The Social Network: the contemporary pursuit of happiness through social connections
by Robert Alpert
The United States’ myth of opportunity holds that those who work hard may achieve, and that history is a progressive, forward movement in which the country betters itself through such hard work. Yet such optimism has consistently been tempered by a sense that “life, liberty and the pursuit of happiness” inadequately define a satisfied life. Thus, the myth of individual success also frequently becomes a story about loss and failure. For example, based on the life of William Randolph Hearst, the owner of a nationwide chain of “yellow journalism” newspapers, Orson Welles’ Citizen Kane (1941) portrays Charles Foster Kane as having achieved material success at the cost of a life of dissatisfaction. Forcibly exiled from his childhood home, he remains consistently angry and alone as an adult. Even that champion of historical progress, John Ford, late in life enunciated the myth’s failure in The Man Who Shot Liberty Valance (1962). “When the legend becomes fact, print the legend,” grandly announces the newspaper editor. The successful lawyer, governor, senator and ambassador to Britain, played by James Stewart, is ashen-faced, however, when he realizes that the material progress he has cultivated on behalf of his country has masked the fact that Vera Miles, the love of his life whom he married, has never loved him. The myth maker Ford eulogizes instead the primitive John Wayne who has died penniless and alone in order to make way for that dream of “progress.”
This same disillusionment also runs through U.S. literature. For example, F. Scott Fitzgerald’s The Great Gatsby (1925) is the story of Jay Gatsby, who believed in the myth of achieving material success and thereby the promise of a better future only to learn the futility of his quest and his loss of a more Edenic past. Thus, the novel concludes:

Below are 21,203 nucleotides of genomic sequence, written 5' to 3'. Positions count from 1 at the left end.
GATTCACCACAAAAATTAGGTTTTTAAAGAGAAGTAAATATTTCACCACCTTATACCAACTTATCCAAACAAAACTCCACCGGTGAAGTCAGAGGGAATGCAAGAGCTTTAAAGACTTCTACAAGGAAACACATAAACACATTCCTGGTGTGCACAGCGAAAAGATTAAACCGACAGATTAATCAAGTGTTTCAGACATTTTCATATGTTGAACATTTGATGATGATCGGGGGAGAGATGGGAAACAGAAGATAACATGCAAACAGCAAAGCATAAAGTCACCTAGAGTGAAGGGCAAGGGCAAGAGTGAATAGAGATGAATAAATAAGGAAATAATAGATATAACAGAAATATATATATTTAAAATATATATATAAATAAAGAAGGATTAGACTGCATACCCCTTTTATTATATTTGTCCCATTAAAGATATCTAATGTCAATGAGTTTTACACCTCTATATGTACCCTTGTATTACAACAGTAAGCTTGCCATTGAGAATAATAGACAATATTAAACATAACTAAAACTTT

“Gatsby believed in the green light, the orgastic future that year by year recedes before us. It eluded us then, but that’s no matter — tomorrow we will run faster, stretch out our arms farther…And one fine morning — So we beat on, boats against the current, borne back ceaselessly into the past.”
The Social Network deals with that myth of material success and an historical shift in values in which that myth has come to be accepted as fact. It is a bleak portrayal of a male, adolescent-dominated world in which connections, not relationships, are all. The director, David Fincher, has worked with different screenwriters on all of his movies, and his movies prior to The Social Network — such as Se7en (1995), The Game (1997), Fight Club (1999), Zodiac (2007) and The Curious Case of Benjamin Button (2008) — have in common that nearly all have at their center a young man lost and wandering through a series of episodes in which he seeks to define a place for himself. For each of these characters the search is obsessively personal, and in each the character is mistakenly confident that his skills will enable him to triumph. For example, the newly married Brad Pitt as Detective David Mills in Se7en taunts killer Kevin Spacey only to become Spacey’s seventh victim. Michael Douglas, a wealthy financier in The Game, remains certain that he can outsmart those who run the Game only to “succeed” by the grace of those who control the game. Fincher’s characters are lost and angry, adolescents in the bodies of grown men. Even Panic Room (2002), whose main character is played by Jodie Foster, focuses on her illusion that she can acquire security through her ex-husband’s money. Aaron Sorkin, the creator of the TV series West Wing and the screenwriter of The Social Network, places Fincher’s central character in an historical context. As such, he elevates the individual failure of Fincher’s character to a cultural failure.